By David Joel Miller.
Anorexia is a killer.
We know Anorexia Nervosa, Anorexia for short, is out there. This eating disorder can be a fatal disease. Most of us can name a famous celebrity or two who suffered and died as a result of Anorexia. But when someone we know, someone in our family develops Anorexia we are likely to look the other way until it is too late.
Anorexia Nervosa, along with Bulimia and Eating Disorder Not Otherwise specified, mostly binge eating without an effort to lose the weight, these are the three currently recognized eating disorders. There are many misconceptions about Anorexia.
Anorexia is not dieting gone too far. Anorexia’s most recognizable feature is a refusal to maintain normal body weight. It is a distortion in the way the person sees themselves. The person with Anorexia sits in front of me. It is hard for me to look at them. The bones are visible and they look like a skeleton walking. They hid this from people for a long time with baggy clothes, strange secretive eating habits or other devices.
Anorexia is not a loss of appetite. Even in the presence of extreme hunger, someone with Anorexia will refuse to eat.
I ask the person with Anorexia what she thinks of her weight. She says she needs to lose some weight, she is getting fat. I ask how much weight, she tells me five maybe ten pounds. If I were to show her the mirror, let her see the bones sticking out, would that change her mind? Not likely. People with Anorexia even when confronted with a look at the bones that stick out will still insist they are too fat; they need to lose more weight. The problem is not in the diet but in the mind. The image in the mirror looks fat to them.
It is not about a lack of interest in food. Many with Anorexia watch cooking shows, own recipe books, and even hoard food. In the early stages, they may develop odd picky eating preferences and habits. Some appear to have Obsessive Compulsive Disorder when it involves food, weight, and dieting. They may refuse to eat in public and insist on taking their food to their rooms. They may have a strong perfectionist inclination.
They know the ingredients in the foods and can tell you more about the nutritional values than most dietitians, only they refuse to eat until they damage some organs. Sometimes the dieting and the other behaviors continue until death.
You don’t see a lot of Anorexia in poor families. It is more likely among the middle class and rich. All the resources in the richest country on earth and still they starve – on purpose.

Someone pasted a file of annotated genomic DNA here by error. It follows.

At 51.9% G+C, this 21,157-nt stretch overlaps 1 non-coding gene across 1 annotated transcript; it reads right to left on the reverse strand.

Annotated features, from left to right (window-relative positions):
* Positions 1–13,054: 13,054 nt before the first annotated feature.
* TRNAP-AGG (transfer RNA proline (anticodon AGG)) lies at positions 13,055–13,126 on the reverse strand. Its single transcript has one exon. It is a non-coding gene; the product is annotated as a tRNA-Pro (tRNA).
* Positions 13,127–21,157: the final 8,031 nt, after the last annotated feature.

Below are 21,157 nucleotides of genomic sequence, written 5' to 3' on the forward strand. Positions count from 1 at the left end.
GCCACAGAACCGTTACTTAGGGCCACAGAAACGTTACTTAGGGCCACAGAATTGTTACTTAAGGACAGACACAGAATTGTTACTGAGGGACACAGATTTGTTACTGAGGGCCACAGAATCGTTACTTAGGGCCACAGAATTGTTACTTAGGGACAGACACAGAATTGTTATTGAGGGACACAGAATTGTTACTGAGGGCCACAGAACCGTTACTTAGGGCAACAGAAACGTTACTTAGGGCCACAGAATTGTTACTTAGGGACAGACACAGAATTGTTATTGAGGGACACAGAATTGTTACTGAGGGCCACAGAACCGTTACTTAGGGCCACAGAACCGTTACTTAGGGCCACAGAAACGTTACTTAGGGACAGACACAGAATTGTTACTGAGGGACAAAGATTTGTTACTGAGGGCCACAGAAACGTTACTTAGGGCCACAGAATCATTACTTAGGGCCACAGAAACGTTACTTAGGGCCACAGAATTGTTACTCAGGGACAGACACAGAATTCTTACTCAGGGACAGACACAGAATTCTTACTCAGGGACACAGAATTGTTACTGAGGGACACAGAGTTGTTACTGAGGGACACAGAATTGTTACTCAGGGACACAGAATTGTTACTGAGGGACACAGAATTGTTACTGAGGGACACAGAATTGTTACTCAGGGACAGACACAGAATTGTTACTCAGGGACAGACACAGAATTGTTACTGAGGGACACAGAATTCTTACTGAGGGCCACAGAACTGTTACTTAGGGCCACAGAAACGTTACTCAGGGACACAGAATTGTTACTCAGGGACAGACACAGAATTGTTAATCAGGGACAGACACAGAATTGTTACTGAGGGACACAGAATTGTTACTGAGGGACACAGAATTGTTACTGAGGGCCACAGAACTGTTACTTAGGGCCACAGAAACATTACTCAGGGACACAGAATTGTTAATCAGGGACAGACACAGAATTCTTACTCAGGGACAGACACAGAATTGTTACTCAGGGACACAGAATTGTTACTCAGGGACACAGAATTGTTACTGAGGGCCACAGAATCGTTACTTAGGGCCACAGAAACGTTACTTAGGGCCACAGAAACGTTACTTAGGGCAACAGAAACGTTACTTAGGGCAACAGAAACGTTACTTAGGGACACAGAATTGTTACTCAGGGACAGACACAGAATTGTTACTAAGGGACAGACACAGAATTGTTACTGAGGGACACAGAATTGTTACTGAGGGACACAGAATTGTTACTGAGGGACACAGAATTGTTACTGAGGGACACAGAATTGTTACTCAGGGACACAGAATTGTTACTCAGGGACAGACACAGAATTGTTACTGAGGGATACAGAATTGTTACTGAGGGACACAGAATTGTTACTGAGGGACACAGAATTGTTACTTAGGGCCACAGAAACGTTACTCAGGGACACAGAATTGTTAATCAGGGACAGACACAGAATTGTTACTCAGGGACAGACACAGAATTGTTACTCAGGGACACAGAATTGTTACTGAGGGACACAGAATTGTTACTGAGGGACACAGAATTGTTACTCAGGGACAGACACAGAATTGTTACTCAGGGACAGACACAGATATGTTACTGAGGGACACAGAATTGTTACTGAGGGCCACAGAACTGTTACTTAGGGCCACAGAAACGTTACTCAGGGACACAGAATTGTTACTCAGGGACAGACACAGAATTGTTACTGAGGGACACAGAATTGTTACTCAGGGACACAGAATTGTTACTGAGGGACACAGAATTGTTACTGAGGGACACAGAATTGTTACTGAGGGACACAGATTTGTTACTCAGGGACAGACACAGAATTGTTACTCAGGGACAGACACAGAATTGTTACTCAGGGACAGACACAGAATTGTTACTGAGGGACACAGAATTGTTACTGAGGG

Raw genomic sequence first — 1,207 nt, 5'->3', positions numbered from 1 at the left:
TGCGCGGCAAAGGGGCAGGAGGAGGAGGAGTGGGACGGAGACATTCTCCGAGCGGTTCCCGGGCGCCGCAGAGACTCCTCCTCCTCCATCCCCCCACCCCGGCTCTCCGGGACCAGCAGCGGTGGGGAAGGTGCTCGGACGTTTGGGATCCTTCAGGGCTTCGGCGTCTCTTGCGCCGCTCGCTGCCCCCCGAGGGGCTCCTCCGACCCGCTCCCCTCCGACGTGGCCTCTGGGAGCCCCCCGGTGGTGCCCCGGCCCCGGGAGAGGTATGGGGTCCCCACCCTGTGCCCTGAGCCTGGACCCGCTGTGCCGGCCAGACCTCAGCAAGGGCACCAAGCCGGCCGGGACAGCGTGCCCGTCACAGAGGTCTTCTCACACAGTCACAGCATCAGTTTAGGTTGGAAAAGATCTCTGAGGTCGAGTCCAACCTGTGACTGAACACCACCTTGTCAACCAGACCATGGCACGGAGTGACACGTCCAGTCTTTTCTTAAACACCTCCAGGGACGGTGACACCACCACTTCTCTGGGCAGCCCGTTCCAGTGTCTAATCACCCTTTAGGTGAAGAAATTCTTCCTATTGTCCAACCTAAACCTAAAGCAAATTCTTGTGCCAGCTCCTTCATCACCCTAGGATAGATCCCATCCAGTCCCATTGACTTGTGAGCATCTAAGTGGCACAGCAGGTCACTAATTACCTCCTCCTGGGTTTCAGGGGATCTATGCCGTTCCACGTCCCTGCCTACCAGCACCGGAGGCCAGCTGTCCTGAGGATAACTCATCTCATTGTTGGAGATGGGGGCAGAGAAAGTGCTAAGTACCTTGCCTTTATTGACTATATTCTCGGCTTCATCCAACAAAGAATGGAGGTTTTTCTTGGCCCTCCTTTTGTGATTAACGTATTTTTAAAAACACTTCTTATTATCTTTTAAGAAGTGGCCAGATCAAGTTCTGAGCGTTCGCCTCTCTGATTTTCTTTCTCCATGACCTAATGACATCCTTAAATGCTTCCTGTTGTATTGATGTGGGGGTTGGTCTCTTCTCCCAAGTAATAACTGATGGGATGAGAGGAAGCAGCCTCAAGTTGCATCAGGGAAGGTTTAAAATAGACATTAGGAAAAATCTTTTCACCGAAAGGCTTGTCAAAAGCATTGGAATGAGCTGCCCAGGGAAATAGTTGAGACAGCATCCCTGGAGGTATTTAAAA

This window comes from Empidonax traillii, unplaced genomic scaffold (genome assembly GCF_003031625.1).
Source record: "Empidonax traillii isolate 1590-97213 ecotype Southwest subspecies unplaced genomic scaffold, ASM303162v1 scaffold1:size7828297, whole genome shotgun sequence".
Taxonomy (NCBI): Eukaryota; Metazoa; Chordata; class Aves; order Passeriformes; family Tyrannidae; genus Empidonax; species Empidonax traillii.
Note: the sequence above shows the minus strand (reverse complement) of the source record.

The thing that matters most to the anorexic is not the food – it is the control. They may have no control in any other area of their life but you can’t make them eat. Force feed them and they will vomit. The ways a person with Anorexia may reduce their weight are varied and imaginative. The may restrict, purge, use laxatives or exercise to the extreme.
Anorexia doesn’t just cost weight. It affects a person’s overall psychical health, their psychology and their social life.
Anorexia is most often not a stand alone disorder. It like the other eating disorders, Bulimia and Binge Eating, frequently co-occur with anxiety and depression.
Besides the low weight, how can you tell if it is Anorexia and not just a dedicated dieter?
Someone with Anorexia will weigh less than 85% of what is considered normal for their height and age. They become extremely fearful of gaining any weight even when they know that they are thinner than their peers.
In women, they will have missed three or more menstrual cycles.
Someone with Anorexia sees their extremely low weight as a great achievement rather than a life-threatening illness.
Anorexia is not a phase teenagers go through even though many first develop the symptoms in their teen years. It is a life-threatening illness. Without treatment, it is highly unlikely to go away and is very likely to get worse until eventually it impairs heath and may result in death.
Dieting is not the only way someone with Anorexia might control their weight. Some people binge eat and then purge, they may develop a ritual around their efforts to vomit and undo the binge eating. Those with Anorexia who binge and purge are more likely to develop other impulse control problems; they may abuse drugs and alcohol and engage in excessive, risky sex. Those who binge and purge are more likely to attempt suicide.
Anorexia Nervosa affects about one in two hundred people. Lots more cases come close but don’t get diagnosed because they don’t get below the 85 % of normal weight measure. Most clients with Anorexia are female and this disorder most often starts in the early to middle teenage years, but not always.
Most any clinician can recognize and diagnose Anorexia but very few are willing to treat this condition. Even psychiatric hospitals are likely to refuse clients with Anorexia because of the high risk of permanent medical problems or death. There are effective techniques for treating Anorexia but they are specialized and often treatment occurs at treatment facilities that specialize in eating disorders.
Anorexia is a dangerous sometimes fatal condition. If you or someone you know has signs of this disorder please seek professional help before it is too late.
Other posts about eating disorders and the new DSM-V proposals will be found at:
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For more about David Joel Miller and my work in the areas of mental health, substance abuse and Co-occurring disorders see the about the author page. For information about my other writing work beyond this blog check out my Google+ page or the Facebook author’s page, up under David Joel Miller. Posts to the “books, trainings and classes” category will tell you about those activities. If you are in the Fresno California area, information about my private practice is at counselorfresno.com. A list of books I have read and can recommend is over at Recommended Books